Chipper Cash Expands to Nigeria and Hires Abiodun Animashaun of Gokada

The San-Francisco based cross-border African startup, Chipper Cash has expanded to Nigeria. It further strengthened the move by opening an office in the capital city, Lagos, and hiring Abiodun Animashaun, cofounder and CFO at Gokada, the ride-hailing startup based out of Lagos, as County Manager.

Chipper Cash is a fintech firm involved in providing a platform for cross border payments. Founded by a Ugandan (Ham Serunjogi) and a Ghanaian (Maijid Moujaled), both of whom had arrived in the United States as students, Chipper Cash has grown at a steady clip and currently boasts as many as 70,000 users.

With offices in Ghana and Kenya, the firm is expanding to Nigeria, Africa’s most populous nation, to offer its Peer to Peer payment service and app. It is doing this in partnership with PayStack—the payment gateway company, as confirmed by Paystack CEO, Shola Akinlade.

Though the company only fully started October last year 2018, its plan to move to Nigeria’s major economy and scale digital finance applications in the budding Fintech space in the country indicates that its product has got a degree of traction.

Further testifying to this is the fact that as many as 70,000 active users on its no-fee, P2P, cross-border mobile-money payments product. Plus, 250,000 transactions have been completed in the platform since it went live.

Speaking on the rationale behind expanding to Nigeria, Ham Seunjogi, one of the co-founders of Chipper Cash, said,

Nigeria is the largest economy and most populous country in Africa. Its fintech industry is one of the most advanced in Africa, up there with Kenya and South Africa.”

“I think for any company doing fintech across borders, that is looking to be successful in Africa, it’s imperative that you have a presence in Nigeria.” he further said.

Besides Animashaun, Alicia Levine is another senior figure who is leaving and African tech venture to join Chipper Cash. Alicia Levine will leave Nairobi based internet hardware and service startup BRCK to become Chipper Cash’s Chief Operating Officer, according to Chipper Cash CEO Ham Serunjogi.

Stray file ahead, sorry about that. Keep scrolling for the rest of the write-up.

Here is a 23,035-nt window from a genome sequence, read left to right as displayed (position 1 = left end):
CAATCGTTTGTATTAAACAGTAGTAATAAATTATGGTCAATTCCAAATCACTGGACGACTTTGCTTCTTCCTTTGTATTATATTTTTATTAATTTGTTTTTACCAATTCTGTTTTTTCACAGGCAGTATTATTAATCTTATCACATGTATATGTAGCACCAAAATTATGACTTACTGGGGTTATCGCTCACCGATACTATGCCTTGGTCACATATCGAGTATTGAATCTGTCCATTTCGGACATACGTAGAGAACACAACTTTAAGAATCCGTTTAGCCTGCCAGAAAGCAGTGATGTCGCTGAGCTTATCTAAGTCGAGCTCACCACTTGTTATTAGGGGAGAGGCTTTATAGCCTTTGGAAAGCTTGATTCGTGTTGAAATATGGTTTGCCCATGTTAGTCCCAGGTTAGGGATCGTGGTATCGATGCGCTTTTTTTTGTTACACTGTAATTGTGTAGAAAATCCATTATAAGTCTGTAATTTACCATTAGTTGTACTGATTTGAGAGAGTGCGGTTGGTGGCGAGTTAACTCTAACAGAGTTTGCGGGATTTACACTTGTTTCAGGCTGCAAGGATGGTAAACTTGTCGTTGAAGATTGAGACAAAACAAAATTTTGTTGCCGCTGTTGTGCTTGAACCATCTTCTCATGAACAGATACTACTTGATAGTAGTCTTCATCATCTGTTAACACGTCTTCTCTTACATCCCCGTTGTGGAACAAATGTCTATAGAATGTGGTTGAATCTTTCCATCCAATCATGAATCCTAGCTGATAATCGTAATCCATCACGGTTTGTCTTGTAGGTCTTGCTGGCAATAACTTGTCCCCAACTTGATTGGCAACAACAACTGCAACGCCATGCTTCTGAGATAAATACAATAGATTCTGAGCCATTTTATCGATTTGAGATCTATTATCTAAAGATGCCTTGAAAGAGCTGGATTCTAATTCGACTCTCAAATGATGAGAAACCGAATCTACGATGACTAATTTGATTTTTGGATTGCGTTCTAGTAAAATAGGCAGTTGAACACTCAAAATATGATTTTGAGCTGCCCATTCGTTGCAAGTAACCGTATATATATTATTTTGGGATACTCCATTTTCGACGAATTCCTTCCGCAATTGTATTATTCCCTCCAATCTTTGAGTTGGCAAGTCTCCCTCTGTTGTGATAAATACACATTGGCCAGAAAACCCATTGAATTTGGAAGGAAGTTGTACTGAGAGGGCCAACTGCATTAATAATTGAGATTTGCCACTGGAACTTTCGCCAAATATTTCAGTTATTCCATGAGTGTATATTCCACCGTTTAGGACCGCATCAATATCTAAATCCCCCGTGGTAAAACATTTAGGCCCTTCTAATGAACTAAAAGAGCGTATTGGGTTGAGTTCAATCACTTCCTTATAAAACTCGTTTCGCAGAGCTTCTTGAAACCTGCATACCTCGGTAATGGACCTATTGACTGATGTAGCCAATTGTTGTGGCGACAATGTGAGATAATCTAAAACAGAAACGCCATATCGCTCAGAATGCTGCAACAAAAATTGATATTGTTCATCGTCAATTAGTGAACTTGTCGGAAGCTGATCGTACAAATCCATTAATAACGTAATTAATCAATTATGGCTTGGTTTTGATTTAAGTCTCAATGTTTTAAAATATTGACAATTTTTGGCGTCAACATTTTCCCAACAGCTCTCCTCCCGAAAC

Carbon and Appzone Partner with Open Banking Nigeria

The Nigerian Fintech companies, Carbon and Appzone, have announced a partnership with the non-profit, Open Banking Nigeria.

Formerly known as Paylater, Carbon is Nigeria’s leading digital financial platform that gives quick loans at low interest rates, without the need for guarantors or collateral. Appzone is Africa’s leading provider of integrated banking and payment software platforms to financial institutions.

Recently, these two top financial technology (fintech) players respectively announced their collaboration with non-profit Open Banking Nigeria, joining  industry players like Paystack, Flutterwave, Interswitch, Ernest & Young, Fidelity Bank, Global Accelerex, TeamApt, PwC, and Sterling Bank who have partnered with Open Banking Nigeria.

 

With this collaboration with Open Banking Nigeria, the two fintech companies hope to extend the frontiers of innovation, to attain non-financial and non-partisan API standards for financial services in Nigeria.

Even more, the collaboration is expected to advance ongoing efforts by various notable financial industry stakeholders in the country targeted at maximising the rapid increase in digital and mobile payments, with the ultimate consumer-centric objective of meeting yearnings for convenience and flexibility.

The fintech companies, Carbon and Appzone would actively participate in diverse phases of the development of common API standards for Nigeria, testing the APIs for certification, and stimulating the adoption of Open Banking standards across the country.